"CONCLUSIONS OF LAW "I. "That the claimant has failed to prove that the decedent suffered an injury by accident arising out of and in the course of his employment. "II. "That the claimant has failed to prove that the heart attack, if it was a heart *793 attack, sustained by the decedent was precipitated by unusual stress in the course of his employment. "III. "That the claimant has failed to prove that the heart attack, if it was a heart attack, of the decedent was causally related to his employment with reasonable medical certainty. "IV. "That the claimant has failed to prove that she is entitled to any benefits under the North Dakota Workmen's Compensation Act in connection with the death of the decedent."

Delores appealed the order affirming the dismissal of her claim to district court.

The district court, apparently in reliance upon Dr. Kana's testimony, determined that Delores proved that Aldean's heart attack was precipitated by unusual stress in the course of his employment and that the heart attack was causally related to his employment with reasonable medical certainty. The district court ordered that the case be remanded to the Bureau for further proceedings and modification.[1]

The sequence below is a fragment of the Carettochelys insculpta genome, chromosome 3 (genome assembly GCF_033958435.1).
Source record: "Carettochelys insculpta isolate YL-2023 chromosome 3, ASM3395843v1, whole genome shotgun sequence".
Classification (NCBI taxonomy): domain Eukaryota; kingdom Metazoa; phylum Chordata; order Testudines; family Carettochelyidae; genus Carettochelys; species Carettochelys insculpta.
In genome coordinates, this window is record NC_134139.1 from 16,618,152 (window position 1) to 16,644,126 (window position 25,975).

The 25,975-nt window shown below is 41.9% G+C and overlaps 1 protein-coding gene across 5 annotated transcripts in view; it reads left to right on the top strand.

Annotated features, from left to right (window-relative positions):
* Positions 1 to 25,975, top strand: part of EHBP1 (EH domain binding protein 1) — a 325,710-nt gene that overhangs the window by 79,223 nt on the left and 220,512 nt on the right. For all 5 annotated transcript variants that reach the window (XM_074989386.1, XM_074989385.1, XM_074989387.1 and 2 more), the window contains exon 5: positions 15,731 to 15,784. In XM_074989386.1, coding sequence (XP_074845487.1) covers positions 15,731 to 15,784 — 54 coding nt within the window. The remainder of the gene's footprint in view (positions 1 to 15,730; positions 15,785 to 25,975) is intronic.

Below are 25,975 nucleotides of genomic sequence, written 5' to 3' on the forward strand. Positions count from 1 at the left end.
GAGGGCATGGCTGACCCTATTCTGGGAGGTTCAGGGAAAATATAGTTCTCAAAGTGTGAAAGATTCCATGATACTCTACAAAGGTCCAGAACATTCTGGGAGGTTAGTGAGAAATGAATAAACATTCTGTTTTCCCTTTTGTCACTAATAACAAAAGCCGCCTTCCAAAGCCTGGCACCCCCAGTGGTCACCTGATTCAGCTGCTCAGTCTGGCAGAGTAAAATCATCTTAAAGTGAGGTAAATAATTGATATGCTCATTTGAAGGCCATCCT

Appeals from Bureau decisions are governed by Chapter 28-32, N.D.C.C., the Administrative Agencies Practice Act. Sec. 65-10-01, N.D.C.C. Our review in these matters is limited and involves a three-step process: (1) Are the findings of fact supported by a preponderance of the evidence? (2) Are the conclusions of law sustained by the findings of fact? (3) Is the agency decision supported by the conclusions of law? Sec. 28-32-19, N.D.C.C.; Asbridge v. North Dakota State Highway Comr., 291 N.W.2d 739 (N.D.1980). Upon reviewing the evidence, this court must look to the record compiled before the administrative agency rather than to the findings of the district court. North Dakota Real Estate Commission v. Allen, 271 N.W.2d 593 (N.D.1978). We have also recognized that in reviewing the findings of an administrative agency we must exercise restraint and that under the "preponderance of the evidence" standard we do not make independent findings of fact or substitute our judgment for that of the agency; rather, we determine only whether a reasoning mind could have determined that the factual conclusions reached were proved by the weight of the evidence from the entire record. Power Fuels, Inc. v. Elkin, 283 N.W.2d 214 (N.D.1979). In reviewing the record we are also aware that the claimant seeking benefits from the Bureau has the burden of establishing his right to participate in the Workmen's Compensation Fund. Sec. 65-01-11, N.D.C.C.; Claim of Bromley, 304 N.W.2d 412 (N.D.1981).